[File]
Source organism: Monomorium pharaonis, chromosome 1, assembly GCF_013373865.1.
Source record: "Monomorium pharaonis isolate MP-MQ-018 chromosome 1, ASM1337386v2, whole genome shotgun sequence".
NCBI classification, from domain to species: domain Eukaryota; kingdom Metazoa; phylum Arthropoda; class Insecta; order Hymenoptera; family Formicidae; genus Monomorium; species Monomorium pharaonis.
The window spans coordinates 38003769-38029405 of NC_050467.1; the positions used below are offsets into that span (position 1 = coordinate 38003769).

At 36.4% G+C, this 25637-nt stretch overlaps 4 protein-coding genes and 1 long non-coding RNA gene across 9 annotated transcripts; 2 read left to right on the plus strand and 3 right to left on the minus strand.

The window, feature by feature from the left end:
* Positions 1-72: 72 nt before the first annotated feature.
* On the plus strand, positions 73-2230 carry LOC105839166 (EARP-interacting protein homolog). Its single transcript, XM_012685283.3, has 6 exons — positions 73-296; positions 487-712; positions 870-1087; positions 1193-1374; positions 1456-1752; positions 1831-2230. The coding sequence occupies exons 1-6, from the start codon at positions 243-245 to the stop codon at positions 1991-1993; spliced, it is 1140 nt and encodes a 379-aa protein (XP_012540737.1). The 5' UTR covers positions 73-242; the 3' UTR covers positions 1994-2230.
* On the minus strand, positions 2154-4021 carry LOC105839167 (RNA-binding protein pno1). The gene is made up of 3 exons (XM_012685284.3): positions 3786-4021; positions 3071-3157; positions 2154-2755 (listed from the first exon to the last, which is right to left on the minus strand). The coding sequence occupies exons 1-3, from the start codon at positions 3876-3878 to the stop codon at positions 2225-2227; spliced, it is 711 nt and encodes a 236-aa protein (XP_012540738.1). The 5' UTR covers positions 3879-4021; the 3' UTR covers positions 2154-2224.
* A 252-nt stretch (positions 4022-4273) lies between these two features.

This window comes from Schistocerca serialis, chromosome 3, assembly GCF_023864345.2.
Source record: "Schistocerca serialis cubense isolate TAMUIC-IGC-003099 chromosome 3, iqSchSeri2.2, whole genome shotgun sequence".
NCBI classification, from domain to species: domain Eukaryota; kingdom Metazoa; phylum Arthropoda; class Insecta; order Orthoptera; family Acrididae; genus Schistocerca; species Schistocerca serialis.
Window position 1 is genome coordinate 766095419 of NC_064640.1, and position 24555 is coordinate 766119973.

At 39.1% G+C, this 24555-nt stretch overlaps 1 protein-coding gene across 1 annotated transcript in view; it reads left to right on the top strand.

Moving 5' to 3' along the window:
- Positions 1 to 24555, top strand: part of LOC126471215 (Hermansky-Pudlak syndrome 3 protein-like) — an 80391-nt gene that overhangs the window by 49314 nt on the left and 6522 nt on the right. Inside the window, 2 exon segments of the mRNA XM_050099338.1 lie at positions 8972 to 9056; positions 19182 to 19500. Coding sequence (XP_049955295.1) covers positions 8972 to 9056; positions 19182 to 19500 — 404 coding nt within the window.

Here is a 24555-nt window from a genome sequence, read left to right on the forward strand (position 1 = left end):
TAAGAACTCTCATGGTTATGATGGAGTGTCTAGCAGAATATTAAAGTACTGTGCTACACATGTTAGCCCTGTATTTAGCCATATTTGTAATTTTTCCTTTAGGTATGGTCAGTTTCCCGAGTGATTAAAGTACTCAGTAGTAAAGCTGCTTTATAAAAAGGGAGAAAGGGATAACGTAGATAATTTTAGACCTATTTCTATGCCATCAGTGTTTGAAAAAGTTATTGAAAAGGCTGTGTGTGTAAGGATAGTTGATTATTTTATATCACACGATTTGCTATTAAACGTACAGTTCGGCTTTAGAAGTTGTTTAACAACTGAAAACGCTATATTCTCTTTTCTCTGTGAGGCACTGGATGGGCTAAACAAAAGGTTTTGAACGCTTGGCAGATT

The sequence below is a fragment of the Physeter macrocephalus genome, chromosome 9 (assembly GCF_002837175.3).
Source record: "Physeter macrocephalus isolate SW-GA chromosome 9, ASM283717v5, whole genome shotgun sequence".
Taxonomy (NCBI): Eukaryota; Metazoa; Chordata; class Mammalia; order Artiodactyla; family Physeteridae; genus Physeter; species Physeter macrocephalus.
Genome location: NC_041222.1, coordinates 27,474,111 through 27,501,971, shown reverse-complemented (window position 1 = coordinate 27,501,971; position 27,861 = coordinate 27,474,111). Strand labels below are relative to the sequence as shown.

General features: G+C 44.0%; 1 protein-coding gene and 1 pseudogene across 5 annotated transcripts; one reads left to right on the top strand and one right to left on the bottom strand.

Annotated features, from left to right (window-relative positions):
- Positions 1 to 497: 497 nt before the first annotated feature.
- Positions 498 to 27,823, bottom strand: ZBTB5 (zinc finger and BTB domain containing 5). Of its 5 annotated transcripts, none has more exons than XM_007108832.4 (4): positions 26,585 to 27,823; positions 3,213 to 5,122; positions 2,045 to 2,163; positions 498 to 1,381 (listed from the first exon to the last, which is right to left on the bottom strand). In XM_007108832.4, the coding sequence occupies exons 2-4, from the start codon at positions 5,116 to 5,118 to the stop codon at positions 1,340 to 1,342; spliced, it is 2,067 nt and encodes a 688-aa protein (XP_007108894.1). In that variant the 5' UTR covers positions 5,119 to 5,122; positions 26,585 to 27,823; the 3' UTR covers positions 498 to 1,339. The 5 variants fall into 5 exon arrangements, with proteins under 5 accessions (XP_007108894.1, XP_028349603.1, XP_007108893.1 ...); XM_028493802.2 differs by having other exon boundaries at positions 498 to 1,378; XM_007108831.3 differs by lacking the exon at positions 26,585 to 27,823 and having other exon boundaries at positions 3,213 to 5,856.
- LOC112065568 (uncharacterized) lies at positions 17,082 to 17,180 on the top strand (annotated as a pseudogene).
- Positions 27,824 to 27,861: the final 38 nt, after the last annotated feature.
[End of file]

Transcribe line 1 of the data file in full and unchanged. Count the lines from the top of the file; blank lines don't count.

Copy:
Source organism: Monomorium pharaonis, chromosome 1, assembly GCF_013373865.1.